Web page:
Republic at 70: In Partition’s shadow, Constituent Assembly adopted secular charter
In May 1942, Inder Kumar Gujral, a young student leader, attended a public meeting addressed by Jawaharlal Nehru in Lahore. Nehru told the audience that an elected Constituent Assembly would draft a Constitution for free India. Nehru’s announcement took Gujral by surprise. He and others had assumed that the British would frame and impose a Constitution as they prepared to leave India.
But Nehru’s proposal wasn’t exactly a new one. The idea of a self-drafted Constitution had long fascinated India’s elite. The demand for a home-made Constitution drafted by an elected body became a constant drumbeat during the national movement’s final stages.
After the Second World War ended, British Prime Minister Clement Attlee dispatched senior cabinet ministers to India to negotiate the sub-continent’s constitutional future. Although the Cabinet Mission readily agreed to a Constituent Assembly, it was unwilling to concede the demand for universal adult suffrage. Under the Mission Plan, a majority of the Constituent Assembly’s members would be elected by the legislatures of British Indian provinces.
Provincial MLAs would vote in three blocs -- Muslim, Sikh, and General (Hindus and others) -- for candidates to represent these communities in the Assembly. The provinces would elect a total of 296 members roughly in the ratio of one member for one million people. The composite Madras Province had the largest contingent of 43 while the United Provinces had 42. An additional 93 seats were allocated to the nominated or elected representatives of princely states.
Elections under the Mission Plan took place in July 1946. The Muslim League won a vast majority of Muslim seats while Congress nominees were elected to most general ones.
The Assembly’s composition was broad and diverse. Many members had been involved in the freedom movement or were active in national or local politics. Several had already served in provincial ministries and mayors of important cities and towns. Some like the Maharaja of Darbhanga, were zamindars. Others like Minoo Masani were libertarians. Besides left-leaning progressives, notably K.T. Shah, there was also Somnath Lahiri, a Communist. The Assembly had sixteen women members, including Sarojini Naidu, Hansa Mehta, and Rajkumari Amrit Kaur, who skillfully coordinated their position on various issues.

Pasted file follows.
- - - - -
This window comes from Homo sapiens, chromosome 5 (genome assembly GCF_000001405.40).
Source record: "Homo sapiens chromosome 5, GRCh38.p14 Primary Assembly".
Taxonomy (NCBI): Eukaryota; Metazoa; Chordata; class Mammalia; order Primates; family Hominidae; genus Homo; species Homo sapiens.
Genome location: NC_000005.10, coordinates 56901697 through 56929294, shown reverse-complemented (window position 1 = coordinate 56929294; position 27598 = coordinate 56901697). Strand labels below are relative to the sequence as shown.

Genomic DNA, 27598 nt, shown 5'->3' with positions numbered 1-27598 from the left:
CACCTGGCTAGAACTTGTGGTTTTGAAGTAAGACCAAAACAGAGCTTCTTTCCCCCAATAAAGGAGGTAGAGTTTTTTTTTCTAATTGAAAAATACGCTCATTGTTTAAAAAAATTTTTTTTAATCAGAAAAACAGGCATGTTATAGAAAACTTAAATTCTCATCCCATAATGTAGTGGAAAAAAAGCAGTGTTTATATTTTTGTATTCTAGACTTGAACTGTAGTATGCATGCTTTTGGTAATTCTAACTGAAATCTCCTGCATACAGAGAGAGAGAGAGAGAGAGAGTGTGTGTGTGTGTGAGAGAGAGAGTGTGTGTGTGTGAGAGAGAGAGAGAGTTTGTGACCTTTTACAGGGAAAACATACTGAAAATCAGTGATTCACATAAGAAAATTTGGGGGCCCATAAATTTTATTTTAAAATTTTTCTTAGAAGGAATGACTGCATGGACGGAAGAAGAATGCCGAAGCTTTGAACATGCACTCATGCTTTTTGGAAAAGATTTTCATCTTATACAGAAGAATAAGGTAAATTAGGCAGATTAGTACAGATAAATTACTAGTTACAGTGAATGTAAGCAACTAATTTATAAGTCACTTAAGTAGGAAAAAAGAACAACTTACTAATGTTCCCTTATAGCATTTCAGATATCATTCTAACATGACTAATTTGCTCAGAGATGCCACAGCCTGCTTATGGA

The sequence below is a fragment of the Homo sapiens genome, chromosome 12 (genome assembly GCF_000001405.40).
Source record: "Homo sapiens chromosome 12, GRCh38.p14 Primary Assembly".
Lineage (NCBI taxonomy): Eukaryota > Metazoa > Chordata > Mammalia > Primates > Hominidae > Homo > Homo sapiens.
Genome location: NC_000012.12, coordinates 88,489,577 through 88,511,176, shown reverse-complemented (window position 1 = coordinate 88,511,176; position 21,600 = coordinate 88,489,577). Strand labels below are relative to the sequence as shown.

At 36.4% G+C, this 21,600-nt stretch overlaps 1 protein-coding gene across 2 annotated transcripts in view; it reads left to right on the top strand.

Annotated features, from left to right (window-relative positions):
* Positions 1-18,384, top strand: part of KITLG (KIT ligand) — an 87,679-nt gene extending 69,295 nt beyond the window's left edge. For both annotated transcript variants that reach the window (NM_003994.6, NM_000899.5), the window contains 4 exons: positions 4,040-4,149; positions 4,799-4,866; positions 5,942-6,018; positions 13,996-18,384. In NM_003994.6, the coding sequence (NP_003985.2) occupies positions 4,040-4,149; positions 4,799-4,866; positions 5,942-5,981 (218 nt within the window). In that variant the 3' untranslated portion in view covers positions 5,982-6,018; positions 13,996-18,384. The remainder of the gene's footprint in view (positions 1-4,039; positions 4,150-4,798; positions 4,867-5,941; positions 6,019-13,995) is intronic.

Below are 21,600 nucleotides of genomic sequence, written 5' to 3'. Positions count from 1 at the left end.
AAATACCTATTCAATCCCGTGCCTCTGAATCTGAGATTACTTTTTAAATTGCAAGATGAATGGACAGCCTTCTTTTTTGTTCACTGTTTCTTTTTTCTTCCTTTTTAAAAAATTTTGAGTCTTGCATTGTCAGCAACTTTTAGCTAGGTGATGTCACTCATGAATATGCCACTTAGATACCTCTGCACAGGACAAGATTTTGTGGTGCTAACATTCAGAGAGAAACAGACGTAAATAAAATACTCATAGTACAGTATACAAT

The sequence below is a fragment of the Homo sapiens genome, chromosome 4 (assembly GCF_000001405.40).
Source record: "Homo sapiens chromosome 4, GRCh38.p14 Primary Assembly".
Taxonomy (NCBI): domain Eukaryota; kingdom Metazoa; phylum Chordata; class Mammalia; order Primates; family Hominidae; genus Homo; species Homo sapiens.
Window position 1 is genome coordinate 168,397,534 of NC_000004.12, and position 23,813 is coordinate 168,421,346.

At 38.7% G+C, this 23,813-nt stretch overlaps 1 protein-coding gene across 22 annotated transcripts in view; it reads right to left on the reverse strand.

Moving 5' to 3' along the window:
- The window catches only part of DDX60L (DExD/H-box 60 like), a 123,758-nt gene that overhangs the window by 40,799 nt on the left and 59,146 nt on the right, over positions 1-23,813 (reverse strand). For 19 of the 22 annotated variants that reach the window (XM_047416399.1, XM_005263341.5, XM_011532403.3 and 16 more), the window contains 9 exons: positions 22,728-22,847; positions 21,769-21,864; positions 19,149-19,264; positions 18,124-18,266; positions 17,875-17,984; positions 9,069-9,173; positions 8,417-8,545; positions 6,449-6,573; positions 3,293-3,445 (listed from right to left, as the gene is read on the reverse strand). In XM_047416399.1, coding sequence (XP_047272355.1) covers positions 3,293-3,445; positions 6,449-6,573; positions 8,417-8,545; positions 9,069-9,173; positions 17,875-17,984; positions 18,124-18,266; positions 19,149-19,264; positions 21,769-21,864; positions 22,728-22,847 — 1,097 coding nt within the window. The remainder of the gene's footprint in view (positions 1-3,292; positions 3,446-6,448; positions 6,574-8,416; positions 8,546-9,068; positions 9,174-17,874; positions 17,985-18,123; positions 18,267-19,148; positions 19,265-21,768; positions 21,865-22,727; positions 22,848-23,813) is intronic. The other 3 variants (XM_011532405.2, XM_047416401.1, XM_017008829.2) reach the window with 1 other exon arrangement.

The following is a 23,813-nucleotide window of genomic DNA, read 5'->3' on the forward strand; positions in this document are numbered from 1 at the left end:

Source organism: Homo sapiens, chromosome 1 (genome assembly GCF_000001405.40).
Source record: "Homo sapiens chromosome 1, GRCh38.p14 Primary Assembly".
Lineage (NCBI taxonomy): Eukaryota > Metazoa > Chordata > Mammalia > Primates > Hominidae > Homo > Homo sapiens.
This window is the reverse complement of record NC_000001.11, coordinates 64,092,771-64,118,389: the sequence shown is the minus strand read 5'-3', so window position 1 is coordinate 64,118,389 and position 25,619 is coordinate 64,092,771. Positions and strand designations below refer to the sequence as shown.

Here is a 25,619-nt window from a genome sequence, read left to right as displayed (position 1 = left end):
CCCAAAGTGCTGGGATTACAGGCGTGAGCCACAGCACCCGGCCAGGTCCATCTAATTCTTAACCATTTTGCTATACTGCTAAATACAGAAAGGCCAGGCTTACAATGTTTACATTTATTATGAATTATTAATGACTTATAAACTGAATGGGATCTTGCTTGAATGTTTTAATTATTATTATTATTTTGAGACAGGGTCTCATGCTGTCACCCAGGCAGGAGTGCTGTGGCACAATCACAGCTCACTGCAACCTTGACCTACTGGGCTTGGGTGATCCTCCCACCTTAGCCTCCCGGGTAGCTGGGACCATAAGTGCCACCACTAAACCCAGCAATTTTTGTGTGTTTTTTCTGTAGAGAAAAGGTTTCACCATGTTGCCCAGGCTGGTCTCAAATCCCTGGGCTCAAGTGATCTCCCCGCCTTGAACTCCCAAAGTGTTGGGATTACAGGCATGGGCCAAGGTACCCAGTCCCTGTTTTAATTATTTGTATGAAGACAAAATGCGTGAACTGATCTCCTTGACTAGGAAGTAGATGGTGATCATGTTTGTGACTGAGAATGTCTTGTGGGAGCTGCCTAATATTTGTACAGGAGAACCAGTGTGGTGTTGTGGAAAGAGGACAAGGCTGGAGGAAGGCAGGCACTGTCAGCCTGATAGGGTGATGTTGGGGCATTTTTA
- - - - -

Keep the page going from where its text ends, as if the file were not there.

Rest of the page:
In December 1946, the Assembly convened in the erstwhile central legislature’s library (now parliament’s central hall). A recently released silent-movie clip (“Indian Leaders Assembly” on YouTube) vividly captures the opening day’s energy and excitement. It also shows empty seats as the League boycotted the proceedings. Anxious to press ahead, Nehru tabled the historic Objectives Resolution to constitute India into a sovereign republic. In its early months, however, the Assembly “marked time” as the Congress and the League engaged in intractable negotiations over the country’s future.
After partition became inevitable in June 1947, the Assembly got down to business. At independence, most League members left for Pakistan where a separate assembly convened in Karachi (Gujral’s father was briefly a member). Their departure meant the Congress would be the Assembly’s dominant force. As Granville Austin puts it, the party was led by a benevolent “oligarchy” comprising Rajendra Prasad, Nehru, Sardar Patel, and Maulana Azad.
The oligarchy shrewdly ensured the presence of legal experts such as Alladi Krishnaswamy Ayyar and political opponents such as Dr. B.R. Ambedkar and K.M. Munshi. It even secured the election of Jerome D’Souza, a Jesuit from Madras, to ensure minority representation.